and non-payment of backwages with the NLRC. They averred that their Respondents received their retirement benefits in 3 staggered instalments
retirement benefits are exempt from income tax under the NIRC. They without any tax deduction for the simple reason that petitioner had
pointed out that under Art. VIII of the CBA, only those EEs who reached remitted the same to the BIR with the use of its own funds conformably
the age of 60 were considered retired and those under 60 had the option to with its agreement with the retirees. It was only when respondents
retire. demanded the payment of their salary differentials that petitioner alleged,
for the first time, that it had failed to present the 1993 CBA to the BIR for
For its part, petitioner averred that under Section 21 of the NIRC, the approval, rendering such retirement benefits not exempt from taxes;
retirement benefits received by EEs from their ERs constitute taxable consequently, they were obliged to refund to it the amounts it had remitted
income. While retirement benefits are exempt from taxes under Sec. 28(b) to the BIR in payment of their taxes. Petitioner used this failure as an
of the Code, the law requires that such benefits should be in accord with a afterthought, as an excuse for its refusal to pay respondents salary
reasonable retirement plan duly registered with the BIR after compliance differentials. Patently, petitioner is stopped from doing so. It cannot renege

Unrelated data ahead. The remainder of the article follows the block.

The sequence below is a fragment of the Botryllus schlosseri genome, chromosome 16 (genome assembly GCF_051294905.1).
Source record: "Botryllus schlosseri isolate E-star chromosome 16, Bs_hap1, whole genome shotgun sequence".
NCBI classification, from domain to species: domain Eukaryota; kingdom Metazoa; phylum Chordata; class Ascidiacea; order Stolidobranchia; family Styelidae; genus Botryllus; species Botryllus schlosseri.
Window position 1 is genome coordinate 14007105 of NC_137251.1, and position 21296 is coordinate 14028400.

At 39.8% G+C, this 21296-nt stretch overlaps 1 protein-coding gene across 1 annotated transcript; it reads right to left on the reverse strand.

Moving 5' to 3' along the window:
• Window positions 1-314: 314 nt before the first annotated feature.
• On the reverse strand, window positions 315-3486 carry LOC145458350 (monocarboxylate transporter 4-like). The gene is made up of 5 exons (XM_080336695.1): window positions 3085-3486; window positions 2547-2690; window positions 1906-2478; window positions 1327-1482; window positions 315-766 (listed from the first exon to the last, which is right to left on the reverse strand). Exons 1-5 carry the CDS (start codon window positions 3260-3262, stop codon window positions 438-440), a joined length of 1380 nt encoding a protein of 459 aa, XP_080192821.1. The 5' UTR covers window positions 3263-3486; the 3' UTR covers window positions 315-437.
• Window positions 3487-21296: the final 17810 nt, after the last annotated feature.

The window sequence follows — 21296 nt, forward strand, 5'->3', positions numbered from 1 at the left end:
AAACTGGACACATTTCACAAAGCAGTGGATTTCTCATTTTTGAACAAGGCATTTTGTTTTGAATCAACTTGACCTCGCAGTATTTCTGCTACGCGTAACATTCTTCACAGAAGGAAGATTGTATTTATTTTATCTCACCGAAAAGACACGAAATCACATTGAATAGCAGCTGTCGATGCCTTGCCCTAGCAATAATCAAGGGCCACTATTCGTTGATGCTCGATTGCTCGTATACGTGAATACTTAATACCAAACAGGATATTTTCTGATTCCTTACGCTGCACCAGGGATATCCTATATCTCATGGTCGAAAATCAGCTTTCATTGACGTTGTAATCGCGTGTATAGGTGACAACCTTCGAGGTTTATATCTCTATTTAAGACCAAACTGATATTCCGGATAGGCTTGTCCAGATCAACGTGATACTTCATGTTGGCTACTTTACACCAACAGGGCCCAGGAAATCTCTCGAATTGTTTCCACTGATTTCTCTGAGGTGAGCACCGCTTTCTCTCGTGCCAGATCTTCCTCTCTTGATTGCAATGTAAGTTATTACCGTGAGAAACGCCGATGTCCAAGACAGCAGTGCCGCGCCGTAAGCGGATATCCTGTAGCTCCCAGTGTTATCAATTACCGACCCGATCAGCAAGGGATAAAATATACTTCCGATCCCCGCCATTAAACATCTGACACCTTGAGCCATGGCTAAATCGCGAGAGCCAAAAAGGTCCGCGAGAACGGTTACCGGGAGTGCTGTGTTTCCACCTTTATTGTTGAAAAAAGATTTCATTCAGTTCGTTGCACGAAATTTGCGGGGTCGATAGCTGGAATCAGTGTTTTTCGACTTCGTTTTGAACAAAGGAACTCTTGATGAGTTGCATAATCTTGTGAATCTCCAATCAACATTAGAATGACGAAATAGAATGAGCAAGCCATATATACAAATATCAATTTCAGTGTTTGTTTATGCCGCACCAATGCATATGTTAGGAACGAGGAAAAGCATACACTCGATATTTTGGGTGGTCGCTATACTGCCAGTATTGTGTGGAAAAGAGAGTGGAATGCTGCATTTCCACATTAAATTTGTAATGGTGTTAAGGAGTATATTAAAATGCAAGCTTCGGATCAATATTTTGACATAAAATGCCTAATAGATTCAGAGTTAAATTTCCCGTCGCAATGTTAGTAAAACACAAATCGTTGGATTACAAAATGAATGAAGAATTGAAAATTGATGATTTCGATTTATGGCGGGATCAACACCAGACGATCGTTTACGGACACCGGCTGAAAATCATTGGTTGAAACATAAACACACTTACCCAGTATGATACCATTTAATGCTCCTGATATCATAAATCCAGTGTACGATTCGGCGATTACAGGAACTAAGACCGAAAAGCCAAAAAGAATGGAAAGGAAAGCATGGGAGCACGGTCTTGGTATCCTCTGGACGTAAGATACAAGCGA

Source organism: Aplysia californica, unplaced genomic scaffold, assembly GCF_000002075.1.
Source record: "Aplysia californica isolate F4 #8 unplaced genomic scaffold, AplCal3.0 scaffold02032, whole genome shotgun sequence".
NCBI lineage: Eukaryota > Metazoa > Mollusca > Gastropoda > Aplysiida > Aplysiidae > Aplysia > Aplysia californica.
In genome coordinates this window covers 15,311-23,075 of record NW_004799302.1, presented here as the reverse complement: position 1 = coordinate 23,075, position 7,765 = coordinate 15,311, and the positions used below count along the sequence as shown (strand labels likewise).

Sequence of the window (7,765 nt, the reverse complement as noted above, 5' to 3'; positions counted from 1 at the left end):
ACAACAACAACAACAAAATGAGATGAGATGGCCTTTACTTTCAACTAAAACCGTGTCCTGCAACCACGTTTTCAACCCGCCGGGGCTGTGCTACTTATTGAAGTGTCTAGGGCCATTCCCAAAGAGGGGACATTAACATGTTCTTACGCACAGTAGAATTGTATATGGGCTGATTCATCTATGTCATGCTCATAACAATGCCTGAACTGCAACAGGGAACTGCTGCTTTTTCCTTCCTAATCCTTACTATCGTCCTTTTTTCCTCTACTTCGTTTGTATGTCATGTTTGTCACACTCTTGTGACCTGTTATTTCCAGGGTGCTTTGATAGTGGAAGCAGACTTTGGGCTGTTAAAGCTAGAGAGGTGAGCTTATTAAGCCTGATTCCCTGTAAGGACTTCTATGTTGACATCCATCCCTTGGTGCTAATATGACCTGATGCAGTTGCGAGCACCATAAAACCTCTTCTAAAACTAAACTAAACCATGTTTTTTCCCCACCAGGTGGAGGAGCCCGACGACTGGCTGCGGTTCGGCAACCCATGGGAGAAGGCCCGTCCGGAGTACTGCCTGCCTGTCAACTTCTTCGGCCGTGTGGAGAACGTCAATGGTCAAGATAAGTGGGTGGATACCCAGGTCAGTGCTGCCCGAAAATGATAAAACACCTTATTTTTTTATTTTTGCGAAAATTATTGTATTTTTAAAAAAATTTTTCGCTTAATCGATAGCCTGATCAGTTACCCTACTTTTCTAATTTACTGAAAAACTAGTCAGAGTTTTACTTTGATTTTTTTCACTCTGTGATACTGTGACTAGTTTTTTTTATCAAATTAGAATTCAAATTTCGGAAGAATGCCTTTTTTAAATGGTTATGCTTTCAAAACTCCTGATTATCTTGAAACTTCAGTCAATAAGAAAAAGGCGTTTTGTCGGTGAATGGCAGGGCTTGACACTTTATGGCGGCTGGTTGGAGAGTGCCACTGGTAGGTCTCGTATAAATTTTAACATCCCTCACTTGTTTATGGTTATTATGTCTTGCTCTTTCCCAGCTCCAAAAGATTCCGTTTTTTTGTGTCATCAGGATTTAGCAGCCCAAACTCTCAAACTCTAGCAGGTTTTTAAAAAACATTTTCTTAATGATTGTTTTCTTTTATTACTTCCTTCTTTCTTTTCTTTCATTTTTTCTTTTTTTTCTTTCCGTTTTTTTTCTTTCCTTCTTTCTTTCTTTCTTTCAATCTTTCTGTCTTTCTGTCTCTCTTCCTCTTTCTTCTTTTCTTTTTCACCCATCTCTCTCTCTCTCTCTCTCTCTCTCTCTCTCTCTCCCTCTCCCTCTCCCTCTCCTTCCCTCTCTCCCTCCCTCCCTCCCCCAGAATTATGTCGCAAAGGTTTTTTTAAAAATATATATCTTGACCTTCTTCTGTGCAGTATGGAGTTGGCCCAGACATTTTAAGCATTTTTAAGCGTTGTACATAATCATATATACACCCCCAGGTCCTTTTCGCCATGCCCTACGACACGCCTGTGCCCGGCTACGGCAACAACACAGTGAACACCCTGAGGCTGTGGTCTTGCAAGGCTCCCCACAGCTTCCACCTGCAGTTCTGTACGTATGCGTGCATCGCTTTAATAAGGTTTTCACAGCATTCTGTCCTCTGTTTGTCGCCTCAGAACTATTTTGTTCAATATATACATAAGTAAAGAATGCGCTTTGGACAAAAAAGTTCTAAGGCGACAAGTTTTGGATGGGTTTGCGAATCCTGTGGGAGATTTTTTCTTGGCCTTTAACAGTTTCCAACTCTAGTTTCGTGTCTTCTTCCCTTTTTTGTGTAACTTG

with the requirements therein enumerated. Since its retirement plan in the on its commitment to pay the taxes on respondents retirement benefits on
1993 CBA was not approved by the BIR, complainants were liable for the pretext that the new management had found the policy
income tax on their retirement benefits. Accordingly, petitioner was obliged disadvantageous for that would amount to a breach of contract.
to withhold the taxes under the NIRC otherwise it would be civilly and
criminally liable. Thus the offsetting of the salary differentials with the Moreover, petitioner cannot hide behind the fact that, under the
withholding taxes due on the retirement benefits. Consequently, the compromise agreement between the PCGG and Benedicto, the latter had
retirees were liable for payment of the balance paid by the company as assigned and conveyed to the government his shares, interest and rights in